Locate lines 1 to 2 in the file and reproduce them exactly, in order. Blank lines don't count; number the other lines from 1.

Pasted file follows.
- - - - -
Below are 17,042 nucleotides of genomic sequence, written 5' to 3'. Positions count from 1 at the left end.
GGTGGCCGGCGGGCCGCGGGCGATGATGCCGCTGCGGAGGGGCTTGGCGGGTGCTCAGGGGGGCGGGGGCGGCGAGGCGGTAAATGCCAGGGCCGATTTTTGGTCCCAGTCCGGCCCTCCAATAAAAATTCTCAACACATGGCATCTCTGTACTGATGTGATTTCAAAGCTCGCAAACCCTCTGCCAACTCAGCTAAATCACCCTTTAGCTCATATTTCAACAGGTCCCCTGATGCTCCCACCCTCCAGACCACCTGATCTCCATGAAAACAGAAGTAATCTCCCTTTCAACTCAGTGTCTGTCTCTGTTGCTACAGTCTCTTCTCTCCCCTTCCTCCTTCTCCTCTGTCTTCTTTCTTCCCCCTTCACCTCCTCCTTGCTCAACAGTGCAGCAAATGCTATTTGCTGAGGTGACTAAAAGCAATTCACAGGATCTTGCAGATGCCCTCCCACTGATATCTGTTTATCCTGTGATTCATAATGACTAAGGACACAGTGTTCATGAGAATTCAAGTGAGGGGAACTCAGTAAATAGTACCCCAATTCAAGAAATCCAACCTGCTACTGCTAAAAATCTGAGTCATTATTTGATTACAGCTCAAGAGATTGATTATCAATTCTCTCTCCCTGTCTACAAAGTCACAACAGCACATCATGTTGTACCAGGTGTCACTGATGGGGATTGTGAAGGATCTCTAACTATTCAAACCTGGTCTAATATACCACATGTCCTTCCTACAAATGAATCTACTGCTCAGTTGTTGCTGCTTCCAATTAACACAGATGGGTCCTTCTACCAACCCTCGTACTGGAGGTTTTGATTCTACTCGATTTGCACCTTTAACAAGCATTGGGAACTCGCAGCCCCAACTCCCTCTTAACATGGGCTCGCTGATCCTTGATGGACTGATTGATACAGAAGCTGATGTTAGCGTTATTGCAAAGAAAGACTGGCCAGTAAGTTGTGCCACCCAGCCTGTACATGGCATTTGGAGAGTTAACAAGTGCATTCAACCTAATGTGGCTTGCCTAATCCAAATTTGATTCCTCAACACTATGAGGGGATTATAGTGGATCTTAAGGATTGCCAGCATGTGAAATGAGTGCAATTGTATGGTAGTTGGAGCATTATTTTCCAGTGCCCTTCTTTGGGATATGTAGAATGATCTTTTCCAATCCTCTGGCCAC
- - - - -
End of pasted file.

Below are 17,042 nucleotides of genomic sequence, written 5' to 3'. Positions count from 1 at the left end.
GGTGGCCGGCGGGCCGCGGGCGATGATGCCGCTGCGGAGGGGCTTGGCGGGTGCTCAGGGGGGCGGGGGCGGCGAGGCGGTAAATGCCAGGGCCGATTTTTGGTCCCAGTCCGGCCCTCCAATAAAAATTCTCAACACATGGCATCTCTGTACTGATGTGATTTCAAAGCTCGCAAACCCTCTGCCAACTCAGCTAAATCACCCTTTAGCTCATATTTCAACAGGTCCCCTGATGCTCCCACCCTCCAGACCACCTGATCTCCATGAAAACAGAAGTAATCTCCCTTTCAACTCAGTGTCTGTCTCTGTTGCTACAGTCTCTTCTCTCCCCTTCCTCCTTCTCCTCTGTCTTCTTTCTTCCCCCTTCACCTCCTCCTTGCTCAACAGTGCAGCAAATGCTATTTGCTGAGGTGACTAAAAGCAATTCACAGGATCTTGCAGATGCCCTCCCACTGATATCTGTTTATCCTGTGATTCATAATGACTAAGGACACAGTGTTCATGAGAATTCAAGTGAGGGGAACTCAGTAAATAGTACCCCAATTCAAGAAATCCAACCTGCTACTGCTAAAAATCTGAGTCATTATTTGATTACAGCTCAAGAGATTGATTATCAATTCTCTCTCCCTGTCTACAAAGTCACAACAGCACATCATGTTGTACCAGGTGTCACTGATGGGGATTGTGAAGGATCTCTAACTATTCAAACCTGGTCTAATATACCACATGTCCTTCCTACAAATGAATCTACTGCTCAGTTGTTGCTGCTTCCAATTAACACAGATGGGTCCTTCTACCAACCCTCGTACTGGAGGTTTTGATTCTACTCGATTTGCACCTTTAACAAGCATTGGGAACTCGCAGCCCCAACTCCCTCTTAACATGGGCTCGCTGATCCTTGATGGACTGATTGATACAGAAGCTGATGTTAGCGTTATTGCAAAGAAAGACTGGCCAGTAAGTTGTGCCACCCAGCCTGTACATGGCATTTGGAGAGTTAACAAGTGCATTCAACCTAATGTGGCTTGCCTAATCCAAATTTGATTCCTCAACACTATGAGGGGATTATAGTGGATCTTAAGGATTGCCAGCATGTGAAATGAGTGCAATTGTATGGTAGTTGGAGCATTATTTTCCAGTGCCCTTCTTTGGGATATGTAGAATGATCTTTTCCAATCCTCTGGCCAC